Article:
• Csound1 Level 7 Level 7 (32,250 points)
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    Sep 12, 2011 5:09 AM (in response to a brody)

    Win 7 on a Dell needs drivers, by your logic that's an emulation?

  • ds store Level 7 Level 7 (30,305 points)
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    Sep 12, 2011 6:13 AM (in response to Sjel)

    PowerPC Processor > OS X/partition > VirtualPC > Windows = Emulation

     

    Intel Processor > OS X/partition > VirtualBox or Parallels or VMFusion > Windows = Virtualization

     

    Intel Processor > Bootcamp created partition + hardware drivers, etc. > Windows = Native boot

     

     

     

     

    Bootcamp is software that only sets up the Windows partition on a Mac's boot drive.

     

    it does this by carving out a new partition (if there is space), assigns it a MSDOS (Fat32) format and updates the GUID partition table (GPT) . For Vista and Win 7, one has to change the partition format in the installer to NTFS before installing Windows.

     

    Windows XP and 32 bit versions of Windows doesn't support booting from GPT and EFI firmware, only 64 bit versions of Vista and Win 7.

     

    https://secure.wikimedia.org/wikipedia/en/wiki/GUID_Partition_Table#OS_support_o f_GPT

     

     

    In the older Bootcamp versions created a Hybrid MBR which allowed these older Windows versions to boot on a Mac GPT and EFI machine. If one has a Bootcamp partition and upgraded the OS, naturally the Hybrid MBR is installed and supported.

     

    If one wants to get XP working on their new Lion Mac, they will likely have to install their own Hybrid MBR

     

    http://www.rodsbooks.com/gdisk/hybrid.html

     

    And use a EFI bootkit calle rEFIt

     

    http://refit.sourceforge.net/

     

    And if a NEW Mac work out all the pain with the hardware drivers, if one can find them, or be stuck with a default screen resolution, no wifi and runaway fans, as the Mac's default setting is to make the fans go strong if there is no signal from the OS.

     

    Older Mac's that had XP before and upgraded to Lion is likely easier, as one just goes back to the OS X version that came with their machine and start the whole Bootcamp process over again and then upgrade to Lion.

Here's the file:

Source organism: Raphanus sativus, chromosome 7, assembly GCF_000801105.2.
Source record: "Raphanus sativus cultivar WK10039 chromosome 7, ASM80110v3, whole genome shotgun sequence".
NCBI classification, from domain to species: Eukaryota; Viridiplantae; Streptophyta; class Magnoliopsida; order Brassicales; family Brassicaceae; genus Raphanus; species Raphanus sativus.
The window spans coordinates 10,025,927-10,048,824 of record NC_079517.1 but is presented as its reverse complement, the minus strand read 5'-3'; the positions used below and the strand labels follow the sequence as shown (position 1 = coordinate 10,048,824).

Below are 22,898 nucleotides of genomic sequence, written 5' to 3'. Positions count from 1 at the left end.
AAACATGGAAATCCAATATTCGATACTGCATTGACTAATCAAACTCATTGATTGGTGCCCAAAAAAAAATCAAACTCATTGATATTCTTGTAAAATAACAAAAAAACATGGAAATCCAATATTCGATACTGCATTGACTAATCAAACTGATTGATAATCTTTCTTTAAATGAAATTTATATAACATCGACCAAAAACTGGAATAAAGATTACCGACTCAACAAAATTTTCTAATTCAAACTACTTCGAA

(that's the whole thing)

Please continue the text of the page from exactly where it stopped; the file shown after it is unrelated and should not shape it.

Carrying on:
In my opinion installing XP or even Vista is way too much headache for little gain, use a virtual machine software to run Windows Vista and XP, yes one takes a 1/5 performance hit, but both are dinosaurs anyway.

  • etresoft Level 7 Level 7 (23,870 points)
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    Sep 12, 2011 7:18 AM (in response to a brody)

    Bootcamp is nothing more than a set of Windows drivers for the hardware found on Macs.

     

    Virtual Machines present a fake machine to Windows. Windows then uses the drivers it already has. The VM software will re-route the hardware interfaces that those drivers use and send them to the MacOS X interfaces. They are essentially PC simulators.

  • John Kitchen Level 3 Level 3 (635 points)
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    Sep 12, 2011 7:39 AM (in response to a brody)

    a brody

     

    Sorry, I was responding to the statement "I entirely disagree, when Windows is running in a partition created by bootcamp it is running on the hardware natively", not the use of the term "emulation" later in Csound's post.

     

    Bootcamp-installed Windows is in no way virtualized, any more than OS X is virtualized if a user sets up multiple bootable OS X partitions on a Mac.

  • a brody Level 9 Level 9 (62,005 points)
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    Sep 12, 2011 8:03 AM (in response to John Kitchen)

    The only way one may consider Boot Camp virtualized is the fact that Windows on Boot Camp requires bypassing an EFI Firmware chip not normally found on PCs that is uniquely on Macs. Otherwise I can see why some may not even consider it virtualized.

  • a brody Level 9 Level 9 (62,005 points)
    Currently Being Moderated
    Sep 12, 2011 8:03 AM (in response to ds store)

    Thanks for the explanation.